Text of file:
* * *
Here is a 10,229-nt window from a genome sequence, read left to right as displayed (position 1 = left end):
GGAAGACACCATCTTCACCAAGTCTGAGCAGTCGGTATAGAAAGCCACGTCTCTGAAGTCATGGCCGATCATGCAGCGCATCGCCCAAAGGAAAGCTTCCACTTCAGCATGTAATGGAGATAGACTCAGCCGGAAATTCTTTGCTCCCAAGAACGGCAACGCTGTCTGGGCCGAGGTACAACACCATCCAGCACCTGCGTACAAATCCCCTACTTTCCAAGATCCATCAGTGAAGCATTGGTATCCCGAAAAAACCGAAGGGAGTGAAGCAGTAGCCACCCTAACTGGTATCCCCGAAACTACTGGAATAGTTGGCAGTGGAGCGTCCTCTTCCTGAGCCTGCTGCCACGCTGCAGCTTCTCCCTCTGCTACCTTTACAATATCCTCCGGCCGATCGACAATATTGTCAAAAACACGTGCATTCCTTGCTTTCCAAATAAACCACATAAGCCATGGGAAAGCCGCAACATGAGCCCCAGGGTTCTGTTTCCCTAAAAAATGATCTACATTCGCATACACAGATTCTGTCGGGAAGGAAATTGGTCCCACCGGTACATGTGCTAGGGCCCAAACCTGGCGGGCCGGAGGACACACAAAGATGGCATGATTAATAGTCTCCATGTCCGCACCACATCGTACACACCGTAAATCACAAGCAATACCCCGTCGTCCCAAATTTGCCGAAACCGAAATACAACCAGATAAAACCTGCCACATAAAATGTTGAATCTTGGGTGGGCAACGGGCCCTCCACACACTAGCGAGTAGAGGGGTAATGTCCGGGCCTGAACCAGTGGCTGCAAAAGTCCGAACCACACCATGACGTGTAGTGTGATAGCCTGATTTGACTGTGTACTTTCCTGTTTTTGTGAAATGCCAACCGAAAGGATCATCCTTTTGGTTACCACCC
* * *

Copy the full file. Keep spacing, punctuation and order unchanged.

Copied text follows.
Here is a 10,229-nt window from a genome sequence, read left to right as displayed (position 1 = left end):
GGAAGACACCATCTTCACCAAGTCTGAGCAGTCGGTATAGAAAGCCACGTCTCTGAAGTCATGGCCGATCATGCAGCGCATCGCCCAAAGGAAAGCTTCCACTTCAGCATGTAATGGAGATAGACTCAGCCGGAAATTCTTTGCTCCCAAGAACGGCAACGCTGTCTGGGCCGAGGTACAACACCATCCAGCACCTGCGTACAAATCCCCTACTTTCCAAGATCCATCAGTGAAGCATTGGTATCCCGAAAAAACCGAAGGGAGTGAAGCAGTAGCCACCCTAACTGGTATCCCCGAAACTACTGGAATAGTTGGCAGTGGAGCGTCCTCTTCCTGAGCCTGCTGCCACGCTGCAGCTTCTCCCTCTGCTACCTTTACAATATCCTCCGGCCGATCGACAATATTGTCAAAAACACGTGCATTCCTTGCTTTCCAAATAAACCACATAAGCCATGGGAAAGCCGCAACATGAGCCCCAGGGTTCTGTTTCCCTAAAAAATGATCTACATTCGCATACACAGATTCTGTCGGGAAGGAAATTGGTCCCACCGGTACATGTGCTAGGGCCCAAACCTGGCGGGCCGGAGGACACACAAAGATGGCATGATTAATAGTCTCCATGTCCGCACCACATCGTACACACCGTAAATCACAAGCAATACCCCGTCGTCCCAAATTTGCCGAAACCGAAATACAACCAGATAAAACCTGCCACATAAAATGTTGAATCTTGGGTGGGCAACGGGCCCTCCACACACTAGCGAGTAGAGGGGTAATGTCCGGGCCTGAACCAGTGGCTGCAAAAGTCCGAACCACACCATGACGTGTAGTGTGATAGCCTGATTTGACTGTGTACTTTCCTGTTTTTGTGAAATGCCAACCGAAAGGATCATCCTTTTGGTTACCACCC